It takes a brave man to call Fred Goodwin a coward, at least to his face. But from behind the protection of a computer screen, I'm going to do just that.
Why? Because the Royal Bank of Scotland chief executive, who has turned what one US commentator called a "regional bank" into a powerhouse of world finance, effectively ruled himself out of the great game that is likely to take place this year: the carving up of German banking.
One of Germany's big four banks, Commerzbank put itself up for sale on Wednesday. Announcing a record €2.3bn (£1.5bn) loss, Commerz's chief executive, Klaus-Peter Müller, said the group was open to a merger or a takeover from inside, or outside Germany. If that's not a "come and get me", I've not read one.
And Herr Müller is not alone. Another big German bank, HVB, will announce the results of a "strategic review" next month. That review won't say HVB should sell off its peripheral investments, because it's already done that. And if it says it wants to pursue a merger with a German rival, then you might argue it's already failed to do that. So it could well put itself on the block too.
What's more, Deutsche Bank has just admitted it was in talks to be taken over by Citigroup. Given the American giant is five times Deutsche's size, this could in no way be presented as a merger of equals. It was an admission of defeat.
So with the equivalent of Barclays, Lloyds TSB and HBOS on sale in Germany, should the UK's banks get involved? Others in Europe are certainly interested. Rijkman Groenink, the chairman of ABN Amro, said recently that European banks would have to accelerate their merger plans or risk losing assets to US groups. And France's most outward-looking bank, BNP Paribas, is running the ruler over its neighbour's financial sector as we speak.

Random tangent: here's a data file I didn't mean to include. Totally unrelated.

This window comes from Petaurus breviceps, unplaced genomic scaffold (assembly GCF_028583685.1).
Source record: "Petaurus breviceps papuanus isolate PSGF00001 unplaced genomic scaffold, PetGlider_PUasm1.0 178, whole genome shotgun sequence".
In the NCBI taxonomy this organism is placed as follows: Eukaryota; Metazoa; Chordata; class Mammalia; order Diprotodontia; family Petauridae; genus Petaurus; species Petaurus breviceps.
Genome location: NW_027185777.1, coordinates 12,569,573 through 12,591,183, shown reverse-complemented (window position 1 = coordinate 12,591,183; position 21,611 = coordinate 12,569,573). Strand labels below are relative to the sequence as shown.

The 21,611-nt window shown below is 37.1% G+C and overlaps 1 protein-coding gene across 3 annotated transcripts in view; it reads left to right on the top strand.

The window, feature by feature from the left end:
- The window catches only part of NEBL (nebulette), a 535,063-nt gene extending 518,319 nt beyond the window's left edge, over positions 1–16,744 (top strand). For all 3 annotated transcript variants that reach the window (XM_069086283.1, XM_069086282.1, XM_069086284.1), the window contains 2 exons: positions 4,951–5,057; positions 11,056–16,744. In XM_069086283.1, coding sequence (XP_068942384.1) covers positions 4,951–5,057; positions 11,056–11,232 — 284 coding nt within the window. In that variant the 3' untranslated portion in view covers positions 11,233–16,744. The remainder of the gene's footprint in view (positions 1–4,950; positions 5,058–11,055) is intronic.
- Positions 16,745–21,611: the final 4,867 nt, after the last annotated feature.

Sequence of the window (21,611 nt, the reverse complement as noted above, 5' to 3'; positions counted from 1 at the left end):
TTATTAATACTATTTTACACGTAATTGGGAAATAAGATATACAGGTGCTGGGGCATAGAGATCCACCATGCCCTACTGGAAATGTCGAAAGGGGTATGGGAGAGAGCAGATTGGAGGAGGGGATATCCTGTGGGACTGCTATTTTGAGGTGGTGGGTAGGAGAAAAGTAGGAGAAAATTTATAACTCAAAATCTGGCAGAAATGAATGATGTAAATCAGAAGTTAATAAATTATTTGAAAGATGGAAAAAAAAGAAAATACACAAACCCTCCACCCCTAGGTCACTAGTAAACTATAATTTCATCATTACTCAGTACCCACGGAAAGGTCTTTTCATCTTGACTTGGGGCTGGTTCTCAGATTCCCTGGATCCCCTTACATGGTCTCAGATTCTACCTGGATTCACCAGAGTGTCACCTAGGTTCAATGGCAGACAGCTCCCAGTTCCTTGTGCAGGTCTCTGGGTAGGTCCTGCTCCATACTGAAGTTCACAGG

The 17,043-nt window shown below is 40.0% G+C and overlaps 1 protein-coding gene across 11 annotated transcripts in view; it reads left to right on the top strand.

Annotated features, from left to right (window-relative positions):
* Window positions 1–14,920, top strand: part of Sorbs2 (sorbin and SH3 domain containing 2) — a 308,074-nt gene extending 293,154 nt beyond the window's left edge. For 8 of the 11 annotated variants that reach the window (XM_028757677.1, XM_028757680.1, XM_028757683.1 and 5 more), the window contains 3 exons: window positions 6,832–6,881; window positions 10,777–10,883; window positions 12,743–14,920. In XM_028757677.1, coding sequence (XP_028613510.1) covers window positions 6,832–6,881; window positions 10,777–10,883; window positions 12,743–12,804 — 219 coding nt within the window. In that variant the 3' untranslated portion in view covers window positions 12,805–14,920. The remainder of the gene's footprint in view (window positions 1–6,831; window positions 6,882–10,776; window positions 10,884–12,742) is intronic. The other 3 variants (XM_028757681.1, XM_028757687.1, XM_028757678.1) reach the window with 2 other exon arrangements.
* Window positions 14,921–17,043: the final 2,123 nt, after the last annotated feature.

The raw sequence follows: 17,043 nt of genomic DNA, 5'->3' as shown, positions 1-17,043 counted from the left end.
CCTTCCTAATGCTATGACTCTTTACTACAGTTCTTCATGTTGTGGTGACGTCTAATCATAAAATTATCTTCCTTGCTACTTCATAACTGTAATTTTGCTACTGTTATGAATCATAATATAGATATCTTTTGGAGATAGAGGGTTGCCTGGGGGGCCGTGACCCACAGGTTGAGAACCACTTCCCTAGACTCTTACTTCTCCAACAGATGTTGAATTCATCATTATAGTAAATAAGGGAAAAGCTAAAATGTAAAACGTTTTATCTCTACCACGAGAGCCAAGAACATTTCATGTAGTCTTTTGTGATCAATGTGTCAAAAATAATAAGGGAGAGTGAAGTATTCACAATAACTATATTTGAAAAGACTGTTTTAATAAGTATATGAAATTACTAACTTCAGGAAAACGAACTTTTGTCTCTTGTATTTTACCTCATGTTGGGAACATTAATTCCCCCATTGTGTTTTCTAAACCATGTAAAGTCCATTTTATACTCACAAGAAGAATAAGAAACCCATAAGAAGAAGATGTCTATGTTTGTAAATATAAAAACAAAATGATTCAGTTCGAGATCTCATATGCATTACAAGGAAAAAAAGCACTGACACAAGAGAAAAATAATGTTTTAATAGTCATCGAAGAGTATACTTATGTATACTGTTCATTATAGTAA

Yet what of our banks? Lloyds TSB, which enjoyed a long smooch in the corner with Deutsche 18 months ago that didn't lead anywhere, has now ruled itself out of the running for a European merger. Barclays might be tempted by a German deal, but seems far more interested in doing something in the US at the moment, having taken a long hard look at both Providian and GreenPoint. HSBC similarly seems disinterested in Europe.
And Fred Goodwin said last Thursday that the time was not right for anything but fill-in deals in Europe. Given the financial strength of RBS, throwing off £2.5bn a year, this cannot be because it can't afford to get involved. And it cannot be because there aren't the opportunities.
It can only be because Mr Goodwin is afraid of the potential nasties lurking within the German banks. This might be commendable caution. But, if you believe that the German economy will inevitably recover, and that recovery might not be too far off, this might be more correctly interpreted as cowardice.
Where do nice banks finish?
After all the hoo-ha about RBS's record profits, don't expect a similar protest when its Edinburgh neighbour, HBOS, reports on Wednesday. It is trying to present itself as the nice guy of the high street, standing up against the big four bullies. So it is offering some astonishing deals.
Among them are a credit card with 0 per cent interest for nine months and a savings account offering 6 per cent. Now if you had £3,000 of credit card debts and you had enough to pay them off, you would be wise to hold your horses, get this new credit card, transfer your balance to it and put the £3,000 in the Halifax savings account for nine months.
This would save you £135. Not a fortune. But if lots of people do it, HBOS's figures won't look too clever at the end of this year.
Reed threatened with library fines
Reed Elsevier gave a stout defence of its scientific publishing business last week, arguing that only a tiny fraction of academics are getting journals and articles via "open access", whereby they don't have to pay the massive fees Reed charges. But what Reed ignores is how universities and libraries might use the threat of open access to beat it down.
A recent survey by Goldman Sachs found that nearly a quarter of librarians planned to cancel or reduce subscriptions to Reed's Science Direct and another third were demanding price cuts. Not all of these will carry through with the threats, but it's enough to ensure Reed will have to keep its prices down for some time.Reuse content